New York historian Walt Bachman introduces Northern Slave, Black Dakota, his new biography of Joseph Godfrey, an African American who was born into slavery in the free territory that became Minnesota, fled from abusive masters to seek refuge among the Dakota Indians, and was a principal figure in the U.S.-Dakota War of 1862.
My fascination with Joseph Godfrey arose from the investigation of a family story told to me by my grandfather when I was a teenager in Minneapolis in the 1950s. One of our ancestors, Grandpa said, had been killed in the largest Indian uprising in the American West, the U.S.-Dakota War of 1862. A stone monument marked the scene of his killing, he added, and an excellent museum in New Ulm, Minnesota, had original accounts documenting the story of his death.
Not until many years later, after I retired from a career as a Minnesota trial lawyer, did I make the trek to New Ulm to check out this family story. There, a helpful librarian produced accounts relating to the killing of my ancestor in the small hamlet of Milford, six miles west of New Ulm, on August 18, 1862, the war’s first day.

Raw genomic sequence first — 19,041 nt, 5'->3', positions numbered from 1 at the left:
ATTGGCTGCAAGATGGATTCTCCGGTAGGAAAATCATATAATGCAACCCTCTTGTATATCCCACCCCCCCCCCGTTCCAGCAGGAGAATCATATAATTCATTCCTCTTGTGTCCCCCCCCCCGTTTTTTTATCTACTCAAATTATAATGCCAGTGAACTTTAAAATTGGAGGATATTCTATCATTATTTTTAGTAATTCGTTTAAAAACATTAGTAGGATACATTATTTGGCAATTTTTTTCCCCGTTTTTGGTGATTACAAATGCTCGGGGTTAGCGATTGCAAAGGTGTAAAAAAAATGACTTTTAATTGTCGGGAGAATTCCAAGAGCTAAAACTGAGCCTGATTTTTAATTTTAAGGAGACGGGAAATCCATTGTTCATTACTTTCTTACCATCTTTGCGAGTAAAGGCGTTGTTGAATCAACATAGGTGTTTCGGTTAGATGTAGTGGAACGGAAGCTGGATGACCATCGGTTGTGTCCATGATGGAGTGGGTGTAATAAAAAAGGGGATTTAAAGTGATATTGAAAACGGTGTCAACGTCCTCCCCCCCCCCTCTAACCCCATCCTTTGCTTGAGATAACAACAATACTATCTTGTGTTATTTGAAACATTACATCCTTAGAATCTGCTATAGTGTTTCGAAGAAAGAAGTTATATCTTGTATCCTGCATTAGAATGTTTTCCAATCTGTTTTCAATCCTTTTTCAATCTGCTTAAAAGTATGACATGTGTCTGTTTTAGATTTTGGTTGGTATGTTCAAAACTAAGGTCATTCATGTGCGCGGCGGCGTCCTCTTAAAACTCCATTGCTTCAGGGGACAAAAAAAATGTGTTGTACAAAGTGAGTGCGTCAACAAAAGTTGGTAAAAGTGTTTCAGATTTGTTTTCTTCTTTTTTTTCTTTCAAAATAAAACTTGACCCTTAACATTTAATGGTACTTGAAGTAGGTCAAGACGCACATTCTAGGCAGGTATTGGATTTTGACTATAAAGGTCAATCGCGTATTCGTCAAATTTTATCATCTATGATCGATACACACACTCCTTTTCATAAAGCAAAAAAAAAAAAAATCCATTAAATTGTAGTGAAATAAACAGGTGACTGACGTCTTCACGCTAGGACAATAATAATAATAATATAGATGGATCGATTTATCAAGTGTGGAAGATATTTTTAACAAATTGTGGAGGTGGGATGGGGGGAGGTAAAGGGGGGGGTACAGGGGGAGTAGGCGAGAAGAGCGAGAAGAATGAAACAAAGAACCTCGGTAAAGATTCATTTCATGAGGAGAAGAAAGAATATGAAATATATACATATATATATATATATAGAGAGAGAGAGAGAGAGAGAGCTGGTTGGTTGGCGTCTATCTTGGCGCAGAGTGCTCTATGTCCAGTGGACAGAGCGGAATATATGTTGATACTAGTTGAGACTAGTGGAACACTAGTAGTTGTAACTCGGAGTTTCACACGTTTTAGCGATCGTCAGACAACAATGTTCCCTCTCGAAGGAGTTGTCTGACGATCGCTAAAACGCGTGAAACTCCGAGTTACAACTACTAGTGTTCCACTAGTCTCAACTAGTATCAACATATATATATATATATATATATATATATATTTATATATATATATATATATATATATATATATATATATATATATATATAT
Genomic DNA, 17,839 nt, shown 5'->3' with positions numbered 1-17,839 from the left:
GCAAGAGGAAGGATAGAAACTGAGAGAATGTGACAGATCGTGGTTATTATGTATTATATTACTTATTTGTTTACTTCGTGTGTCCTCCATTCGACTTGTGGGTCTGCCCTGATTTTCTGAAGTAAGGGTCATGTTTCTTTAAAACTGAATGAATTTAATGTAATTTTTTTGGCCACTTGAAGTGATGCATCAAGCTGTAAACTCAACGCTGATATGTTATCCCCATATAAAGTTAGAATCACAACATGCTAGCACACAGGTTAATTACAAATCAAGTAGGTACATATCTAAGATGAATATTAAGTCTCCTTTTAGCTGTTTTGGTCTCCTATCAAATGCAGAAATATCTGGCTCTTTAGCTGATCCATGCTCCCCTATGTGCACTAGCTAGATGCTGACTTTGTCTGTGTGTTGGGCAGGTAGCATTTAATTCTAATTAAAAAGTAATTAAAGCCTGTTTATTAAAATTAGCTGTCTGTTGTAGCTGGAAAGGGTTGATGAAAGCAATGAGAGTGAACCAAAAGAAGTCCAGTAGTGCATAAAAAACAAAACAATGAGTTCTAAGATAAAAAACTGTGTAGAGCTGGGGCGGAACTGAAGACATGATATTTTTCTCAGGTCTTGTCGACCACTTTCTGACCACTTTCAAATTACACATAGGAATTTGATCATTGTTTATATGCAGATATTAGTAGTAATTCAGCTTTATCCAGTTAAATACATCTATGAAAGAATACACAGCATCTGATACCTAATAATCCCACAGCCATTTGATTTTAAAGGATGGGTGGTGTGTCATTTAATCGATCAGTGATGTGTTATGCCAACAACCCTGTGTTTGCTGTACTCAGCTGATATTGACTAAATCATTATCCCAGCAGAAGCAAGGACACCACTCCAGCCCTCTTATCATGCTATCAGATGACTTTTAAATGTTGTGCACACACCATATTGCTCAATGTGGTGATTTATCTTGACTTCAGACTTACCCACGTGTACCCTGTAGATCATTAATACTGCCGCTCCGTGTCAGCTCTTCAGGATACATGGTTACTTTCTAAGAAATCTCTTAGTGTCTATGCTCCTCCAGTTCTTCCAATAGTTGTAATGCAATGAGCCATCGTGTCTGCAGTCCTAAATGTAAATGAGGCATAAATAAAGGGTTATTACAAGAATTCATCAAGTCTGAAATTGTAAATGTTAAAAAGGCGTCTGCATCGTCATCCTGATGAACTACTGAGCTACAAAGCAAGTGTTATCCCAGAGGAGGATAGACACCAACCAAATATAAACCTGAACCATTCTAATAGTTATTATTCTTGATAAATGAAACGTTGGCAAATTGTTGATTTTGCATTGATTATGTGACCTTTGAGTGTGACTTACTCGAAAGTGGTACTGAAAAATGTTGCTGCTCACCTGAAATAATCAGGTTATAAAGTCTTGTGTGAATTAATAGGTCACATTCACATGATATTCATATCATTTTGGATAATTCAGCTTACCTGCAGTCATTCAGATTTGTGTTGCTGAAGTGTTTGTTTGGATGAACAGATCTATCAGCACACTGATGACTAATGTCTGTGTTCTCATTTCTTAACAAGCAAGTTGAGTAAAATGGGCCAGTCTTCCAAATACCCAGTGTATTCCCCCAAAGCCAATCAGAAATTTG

The most helpful document was an emergency dispatch sent by the local sheriff to Minnesota’s Governor, Alexander Ramsey, late on the night of August 18. After describing the massacre of more than 50 men, women, and children at Milford, the sheriff ended his plea for reinforcements with these words: “It was, as I am informed, Wabasha"s band, a negro leading them, who committed the murders.” Other accounts described a black man wearing a breechclout and daubed with war paint at the scene where my ancestor was killed.
Who, I immediately wondered, was this mysterious black man? In a war that pitted aggrieved Dakota warriors against white settlers, why was he fighting on the Dakota side? In a new state whose small African American population was centered in St. Paul, what was he doing on the newly settled western frontier? Was he really the leader of the Dakota war party at Milford? My obsession with